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Controlling protein surface orientation by strategic placement of oligo-histidine tags

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Show simple item record Wasserberg, Dorothee Cabanas-Danés, Jordi Prangsma, Jord O'Mahony, Shane Cazade, Pierre-André Tromp, Eldrich Blum, Christian Thompson, Damien Huskens, Jurriaan Subramaniam, Vinod Jonkheijm, Pascal 2017-10-31T11:59:55Z 2017-10-31T11:59:55Z 2017
dc.description peer-reviewed en_US
dc.description.abstract We report oriented immobilization of proteins using the standard hexahistidine (His6)-Ni2+:NTA (nitrilotriacetic acid) methodology, which we systematically tuned to give control of surface coverage. Fluorescence microscopy and surface plasmon resonance measurements of self-assembled monolayers (SAMs) of red fluorescent proteins (TagRFP) showed that binding strength increased by 1 order of magnitude for each additional His6-tag on the TagRFP proteins. All TagRFP variants with His6-tags located on only one side of the barrel-shaped protein yielded a 1.5 times higher surface coverage compared to variants with His6-tags on opposite sides of the so-called β-barrel. Timeresolved fluorescence anisotropy measurements supported by polarized infrared spectroscopy verified that the orientation (and thus coverage and functionality) of proteins on surfaces can be controlled by strategic placement of a His6-tag on the protein. Molecular dynamics simulations show how the differently tagged proteins reside at the surface in “end-on” and “side-on” orientations with each His6-tag contributing to binding. Also, not every dihistidine subunit in a given His6-tag forms a full coordination bond with the Ni2+:NTA SAMs, which varied with the position of the His6-tag on the protein. At equal valency but different tag positions on the protein, differences in binding were caused by probing for Ni2+:NTA moieties and by additional electrostatic interactions between different fractions of the β-barrel structure and charged NTA moieties. Potential of mean force calculations indicate there is no specific single-protein interaction mode that provides a clear preferential surface orientation, suggesting that the experimentally measured preference for the end-on orientation is a supra-protein, not a single-protein, effect. en_US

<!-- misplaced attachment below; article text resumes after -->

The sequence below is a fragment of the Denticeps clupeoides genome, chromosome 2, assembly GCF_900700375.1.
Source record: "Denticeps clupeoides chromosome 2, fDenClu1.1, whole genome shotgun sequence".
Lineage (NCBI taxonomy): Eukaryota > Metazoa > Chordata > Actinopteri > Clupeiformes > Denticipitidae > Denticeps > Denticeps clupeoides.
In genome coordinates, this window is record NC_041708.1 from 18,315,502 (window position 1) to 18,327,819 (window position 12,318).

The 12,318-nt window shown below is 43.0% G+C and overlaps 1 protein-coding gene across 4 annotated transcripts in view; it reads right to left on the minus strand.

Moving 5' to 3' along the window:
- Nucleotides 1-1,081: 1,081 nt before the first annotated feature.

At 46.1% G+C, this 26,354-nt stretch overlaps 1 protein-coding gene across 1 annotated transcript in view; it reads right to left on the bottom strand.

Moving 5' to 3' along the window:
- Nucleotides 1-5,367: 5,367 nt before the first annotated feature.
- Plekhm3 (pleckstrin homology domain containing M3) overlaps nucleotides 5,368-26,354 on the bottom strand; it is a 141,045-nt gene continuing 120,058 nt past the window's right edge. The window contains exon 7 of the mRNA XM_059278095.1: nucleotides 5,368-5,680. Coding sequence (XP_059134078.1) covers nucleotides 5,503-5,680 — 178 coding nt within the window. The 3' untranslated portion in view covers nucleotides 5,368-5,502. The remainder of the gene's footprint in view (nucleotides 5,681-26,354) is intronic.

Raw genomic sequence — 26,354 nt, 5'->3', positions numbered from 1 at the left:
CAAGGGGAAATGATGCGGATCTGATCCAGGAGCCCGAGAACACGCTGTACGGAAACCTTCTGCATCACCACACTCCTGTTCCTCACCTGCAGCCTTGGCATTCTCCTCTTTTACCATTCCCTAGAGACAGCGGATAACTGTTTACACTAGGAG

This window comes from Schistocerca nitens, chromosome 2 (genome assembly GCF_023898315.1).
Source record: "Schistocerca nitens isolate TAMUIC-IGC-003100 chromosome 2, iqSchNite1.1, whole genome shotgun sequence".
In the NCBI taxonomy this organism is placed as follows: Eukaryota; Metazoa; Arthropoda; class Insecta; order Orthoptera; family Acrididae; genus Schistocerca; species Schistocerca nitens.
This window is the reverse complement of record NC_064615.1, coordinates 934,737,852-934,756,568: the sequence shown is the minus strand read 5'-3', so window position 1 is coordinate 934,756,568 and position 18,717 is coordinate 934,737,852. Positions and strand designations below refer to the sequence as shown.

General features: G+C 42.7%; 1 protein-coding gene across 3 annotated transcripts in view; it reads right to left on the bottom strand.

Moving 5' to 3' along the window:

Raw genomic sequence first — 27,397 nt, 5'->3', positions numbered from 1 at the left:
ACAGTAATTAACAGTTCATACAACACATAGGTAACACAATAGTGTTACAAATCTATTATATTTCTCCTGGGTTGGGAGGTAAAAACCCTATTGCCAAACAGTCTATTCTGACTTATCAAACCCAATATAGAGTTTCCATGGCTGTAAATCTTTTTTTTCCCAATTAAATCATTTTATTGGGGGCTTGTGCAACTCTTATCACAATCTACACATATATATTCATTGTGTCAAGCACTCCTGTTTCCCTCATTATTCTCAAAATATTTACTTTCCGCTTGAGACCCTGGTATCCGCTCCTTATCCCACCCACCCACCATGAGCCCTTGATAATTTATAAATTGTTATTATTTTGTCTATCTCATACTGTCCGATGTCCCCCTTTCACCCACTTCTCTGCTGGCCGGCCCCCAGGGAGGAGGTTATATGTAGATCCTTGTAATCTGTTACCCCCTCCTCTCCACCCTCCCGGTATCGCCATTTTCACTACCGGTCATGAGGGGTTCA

dc.language.iso eng en_US
dc.publisher American Chemical Society en_US
dc.relation info:eu-repo/grantAgreement/EC/FP7/259183 en_US
dc.relation.ispartofseries ACS Nano;11, pp. 9068-9083
dc.subject protein immobilization en_US
dc.subject multivalency en_US
dc.subject monolayers en_US
dc.subject molecular dynamics simulations en_US
dc.subject self-assembly en_US
dc.title Controlling protein surface orientation by strategic placement of oligo-histidine tags en_US
dc.type info:eu-repo/semantics/article en_US
dc.type.supercollection all_ul_research en_US
dc.type.supercollection ul_published_reviewed en_US
dc.identifier.doi 10.1021/acsnano.7b03717
dc.contributor.sponsor German Academic Exchange Service en_US
dc.contributor.sponsor Stichting Technische Wetenschappen en_US
dc.contributor.sponsor ERC en_US
dc.contributor.sponsor SFI en_US
dc.relation.projectid D/108/46093 en_US
dc.relation.projectid 12149 en_US
dc.relation.projectid 259183 en_US
dc.relation.projectid 604530-2 en_US
dc.relation.projectid 15/CDA/3491 en_US
dc.rights.accessrights info:eu-repo/semantics/openAccess en_US

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